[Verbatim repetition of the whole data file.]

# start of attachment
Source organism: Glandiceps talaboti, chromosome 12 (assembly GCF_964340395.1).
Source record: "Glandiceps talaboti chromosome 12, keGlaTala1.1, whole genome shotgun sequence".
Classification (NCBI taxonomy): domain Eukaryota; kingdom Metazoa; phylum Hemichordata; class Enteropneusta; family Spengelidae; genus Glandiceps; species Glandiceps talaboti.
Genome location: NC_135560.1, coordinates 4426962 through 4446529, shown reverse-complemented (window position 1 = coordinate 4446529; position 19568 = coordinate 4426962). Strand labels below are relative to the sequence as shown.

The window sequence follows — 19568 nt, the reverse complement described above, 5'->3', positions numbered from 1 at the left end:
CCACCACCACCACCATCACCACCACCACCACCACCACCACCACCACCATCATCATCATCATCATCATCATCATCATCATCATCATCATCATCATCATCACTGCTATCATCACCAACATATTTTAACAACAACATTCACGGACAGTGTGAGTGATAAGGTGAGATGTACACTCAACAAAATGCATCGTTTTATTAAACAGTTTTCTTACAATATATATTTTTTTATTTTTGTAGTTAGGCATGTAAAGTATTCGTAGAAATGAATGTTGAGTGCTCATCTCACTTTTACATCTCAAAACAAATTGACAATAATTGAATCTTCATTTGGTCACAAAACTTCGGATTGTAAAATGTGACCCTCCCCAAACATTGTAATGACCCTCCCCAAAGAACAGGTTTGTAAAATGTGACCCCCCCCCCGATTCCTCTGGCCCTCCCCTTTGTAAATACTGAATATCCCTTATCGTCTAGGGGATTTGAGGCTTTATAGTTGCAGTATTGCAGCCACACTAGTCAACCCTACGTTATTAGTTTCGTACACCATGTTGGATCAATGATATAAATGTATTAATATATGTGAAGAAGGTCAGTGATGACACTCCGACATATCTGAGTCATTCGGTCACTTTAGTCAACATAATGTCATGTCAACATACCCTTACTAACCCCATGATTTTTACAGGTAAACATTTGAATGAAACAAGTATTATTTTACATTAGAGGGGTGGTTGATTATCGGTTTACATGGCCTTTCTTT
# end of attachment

Source organism: Glandiceps talaboti, chromosome 12 (assembly GCF_964340395.1).
Source record: "Glandiceps talaboti chromosome 12, keGlaTala1.1, whole genome shotgun sequence".
Classification (NCBI taxonomy): domain Eukaryota; kingdom Metazoa; phylum Hemichordata; class Enteropneusta; family Spengelidae; genus Glandiceps; species Glandiceps talaboti.
Genome location: NC_135560.1, coordinates 4426962 through 4446529, shown reverse-complemented (window position 1 = coordinate 4446529; position 19568 = coordinate 4426962). Strand labels below are relative to the sequence as shown.

The window sequence follows — 19568 nt, the reverse complement described above, 5'->3', positions numbered from 1 at the left end:
CCACCACCACCACCATCACCACCACCACCACCACCACCACCACCACCATCATCATCATCATCATCATCATCATCATCATCATCATCATCATCATCATCACTGCTATCATCACCAACATATTTTAACAACAACATTCACGGACAGTGTGAGTGATAAGGTGAGATGTACACTCAACAAAATGCATCGTTTTATTAAACAGTTTTCTTACAATATATATTTTTTTATTTTTGTAGTTAGGCATGTAAAGTATTCGTAGAAATGAATGTTGAGTGCTCATCTCACTTTTACATCTCAAAACAAATTGACAATAATTGAATCTTCATTTGGTCACAAAACTTCGGATTGTAAAATGTGACCCTCCCCAAACATTGTAATGACCCTCCCCAAAGAACAGGTTTGTAAAATGTGACCCCCCCCCCGATTCCTCTGGCCCTCCCCTTTGTAAATACTGAATATCCCTTATCGTCTAGGGGATTTGAGGCTTTATAGTTGCAGTATTGCAGCCACACTAGTCAACCCTACGTTATTAGTTTCGTACACCATGTTGGATCAATGATATAAATGTATTAATATATGTGAAGAAGGTCAGTGATGACACTCCGACATATCTGAGTCATTCGGTCACTTTAGTCAACATAATGTCATGTCAACATACCCTTACTAACCCCATGATTTTTACAGGTAAACATTTGAATGAAACAAGTATTATTTTACATTAGAGGGGTGGTTGATTATCGGTTTACATGGCCTTTCTTT